LOT NO.
12

Classical Indian Painting

Thakur Ajit Singh of Ghanerao and Thakur Tej Singh
opaque pigments and gold on paper
folio 13.25 x 16.25 in. (33.5 x 41 cm.)
painting 11 x 14.5 in. (28 x 36.5 cm.)
attributed to Dana of Jodhpur, c. 1810-20
Winning Bid: $ 5,000
Estimate: US$ 3,000 - 5,000
Lot Closed

Lot Details

PROVENANCE
Private Collection, USA

Inscribed on the verso in nagari: Thakuran Ajit Singh ji Ghanerao and Thakuran Tej Singh ji

Ghanerao is one of the thikanas of Marwar or Jodhpur, situated south of the capital and close to the Mewar border. A long continued tradition of royal portraiture was maintained by the Thakurs from the early 18th century to the middle of the 19th (see Crill 2000 ‘Ghanerao’ for its history). Thakur Ajit Singh (r. 1800-56) was one of the last rulers to keep up this tradition and several portraits of him and of his son Pratap Singh survive (see Crill op. cit., figs. 12-15). In our splendid double portrait Ajit Singh (on the right) holding a wine cup is seated opposite Thakur Tej Singh (whose thikana is not given in the inscription) who holds a flower, while attendants wave morchhals over them. They are both smoking from hookahs, and being entertained by two male musicians and seven female singers in a courtyard on a terrace. The sarangi and tabla players are especially well observed. Noblemen sit behind each Thakur, some holding wine cups. Two pavilions frame the action between which is a pool with fountains while a distant garden can be seen beyond. The clouds are arranged above in overlapping curls, one of the fashions peculiar to Marwar painting at this time. At the bottom of the picture in the centre of the action as if an attendant walks forward holding a cup and pouring wine from a flask into it.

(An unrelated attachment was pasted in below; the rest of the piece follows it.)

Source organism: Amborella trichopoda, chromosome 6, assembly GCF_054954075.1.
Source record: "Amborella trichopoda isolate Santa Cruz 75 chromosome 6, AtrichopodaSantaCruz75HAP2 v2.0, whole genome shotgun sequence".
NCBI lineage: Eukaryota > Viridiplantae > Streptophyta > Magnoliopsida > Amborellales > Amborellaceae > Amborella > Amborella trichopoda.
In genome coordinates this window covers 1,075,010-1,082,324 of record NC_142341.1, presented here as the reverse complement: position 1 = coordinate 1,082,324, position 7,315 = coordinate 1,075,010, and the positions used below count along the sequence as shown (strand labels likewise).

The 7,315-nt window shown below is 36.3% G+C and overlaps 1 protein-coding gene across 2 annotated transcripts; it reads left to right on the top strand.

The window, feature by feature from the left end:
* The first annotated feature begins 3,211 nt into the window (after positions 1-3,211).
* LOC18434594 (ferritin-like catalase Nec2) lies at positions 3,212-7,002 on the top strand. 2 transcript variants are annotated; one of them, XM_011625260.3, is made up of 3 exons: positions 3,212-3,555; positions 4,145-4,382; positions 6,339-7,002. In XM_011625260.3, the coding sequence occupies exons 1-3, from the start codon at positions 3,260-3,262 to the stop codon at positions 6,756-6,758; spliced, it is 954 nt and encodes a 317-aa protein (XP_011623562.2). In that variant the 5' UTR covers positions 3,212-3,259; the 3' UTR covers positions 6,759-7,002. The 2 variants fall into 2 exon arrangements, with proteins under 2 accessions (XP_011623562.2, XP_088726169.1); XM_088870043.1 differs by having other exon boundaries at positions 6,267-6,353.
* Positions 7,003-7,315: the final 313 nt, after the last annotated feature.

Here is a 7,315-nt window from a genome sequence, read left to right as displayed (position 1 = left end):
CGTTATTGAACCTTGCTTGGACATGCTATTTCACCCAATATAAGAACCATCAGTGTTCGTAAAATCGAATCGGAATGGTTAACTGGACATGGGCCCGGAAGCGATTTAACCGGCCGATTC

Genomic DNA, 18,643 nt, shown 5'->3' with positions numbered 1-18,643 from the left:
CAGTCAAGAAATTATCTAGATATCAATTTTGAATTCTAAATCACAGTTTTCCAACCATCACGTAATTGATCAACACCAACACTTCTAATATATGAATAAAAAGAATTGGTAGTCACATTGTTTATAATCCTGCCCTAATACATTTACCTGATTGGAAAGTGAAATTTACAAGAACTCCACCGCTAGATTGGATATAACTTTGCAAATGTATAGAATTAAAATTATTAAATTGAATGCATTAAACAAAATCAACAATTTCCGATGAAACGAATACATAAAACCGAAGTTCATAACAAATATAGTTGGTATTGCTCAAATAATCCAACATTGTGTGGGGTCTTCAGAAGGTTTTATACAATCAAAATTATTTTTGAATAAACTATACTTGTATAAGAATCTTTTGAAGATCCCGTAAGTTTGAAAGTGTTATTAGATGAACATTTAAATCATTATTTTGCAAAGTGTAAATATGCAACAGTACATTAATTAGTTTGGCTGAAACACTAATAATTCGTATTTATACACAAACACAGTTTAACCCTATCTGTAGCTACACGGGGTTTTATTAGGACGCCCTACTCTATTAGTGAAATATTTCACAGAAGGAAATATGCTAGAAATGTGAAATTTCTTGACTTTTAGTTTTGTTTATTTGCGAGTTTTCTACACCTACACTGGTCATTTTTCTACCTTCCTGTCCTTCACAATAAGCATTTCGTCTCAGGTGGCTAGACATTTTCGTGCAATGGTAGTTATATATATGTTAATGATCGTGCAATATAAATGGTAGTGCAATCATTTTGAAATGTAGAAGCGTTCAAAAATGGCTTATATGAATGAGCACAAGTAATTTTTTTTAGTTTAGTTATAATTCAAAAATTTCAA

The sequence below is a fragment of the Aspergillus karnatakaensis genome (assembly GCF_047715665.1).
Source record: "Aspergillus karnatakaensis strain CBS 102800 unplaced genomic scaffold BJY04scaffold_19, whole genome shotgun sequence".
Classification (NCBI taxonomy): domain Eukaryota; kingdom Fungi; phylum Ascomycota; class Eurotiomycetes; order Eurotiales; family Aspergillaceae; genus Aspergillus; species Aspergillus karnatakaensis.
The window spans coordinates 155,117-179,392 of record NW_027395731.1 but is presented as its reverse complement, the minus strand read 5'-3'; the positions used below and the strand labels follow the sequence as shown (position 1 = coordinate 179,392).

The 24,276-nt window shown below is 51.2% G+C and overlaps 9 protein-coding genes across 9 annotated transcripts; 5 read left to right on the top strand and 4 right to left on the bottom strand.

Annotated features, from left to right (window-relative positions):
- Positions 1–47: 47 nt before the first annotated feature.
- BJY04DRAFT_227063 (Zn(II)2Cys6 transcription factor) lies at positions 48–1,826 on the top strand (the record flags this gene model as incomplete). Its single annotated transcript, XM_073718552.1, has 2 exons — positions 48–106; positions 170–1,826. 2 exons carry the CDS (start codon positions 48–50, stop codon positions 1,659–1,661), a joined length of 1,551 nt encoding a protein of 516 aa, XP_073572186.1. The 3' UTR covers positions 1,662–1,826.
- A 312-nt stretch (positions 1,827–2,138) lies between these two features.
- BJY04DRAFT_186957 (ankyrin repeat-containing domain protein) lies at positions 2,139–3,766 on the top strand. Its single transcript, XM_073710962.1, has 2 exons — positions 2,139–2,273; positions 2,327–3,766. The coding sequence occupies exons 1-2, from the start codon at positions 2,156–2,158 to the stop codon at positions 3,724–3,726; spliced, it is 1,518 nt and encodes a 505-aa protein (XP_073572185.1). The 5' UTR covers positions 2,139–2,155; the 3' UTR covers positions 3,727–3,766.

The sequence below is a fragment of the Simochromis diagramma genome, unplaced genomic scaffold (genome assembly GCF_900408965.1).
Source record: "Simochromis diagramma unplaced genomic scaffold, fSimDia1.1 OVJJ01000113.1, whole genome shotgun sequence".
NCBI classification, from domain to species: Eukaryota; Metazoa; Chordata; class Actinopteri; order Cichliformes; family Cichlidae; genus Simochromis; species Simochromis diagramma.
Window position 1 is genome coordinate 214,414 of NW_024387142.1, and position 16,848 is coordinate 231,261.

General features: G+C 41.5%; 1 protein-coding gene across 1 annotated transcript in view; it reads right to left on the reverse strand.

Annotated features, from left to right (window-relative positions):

Special points of interest in our painting include the male hairstyles: Tej Singh and all the men on his side have shaved the back of their heads and let their hair grow into curled dreadlocks behind their ears. Turban styles on both sides with their relatively flat turban cloths secured by differently coloured bands are very different from the high peaked style of turban worn at this time in Man Singh’s court in Jodhpur itself. The two principles and several of their nobles are wearing muslin jamas embroidered with the chikan work of Lucknow. Tej Singh has a jewelled dagger stuck through his cummerbund, while Ajit Singh has a pistol in the same place, a detail not often seen in paintings, and holds his katar in his unoccupied hand. The movements of the head and body of the tabla player are especially well observed.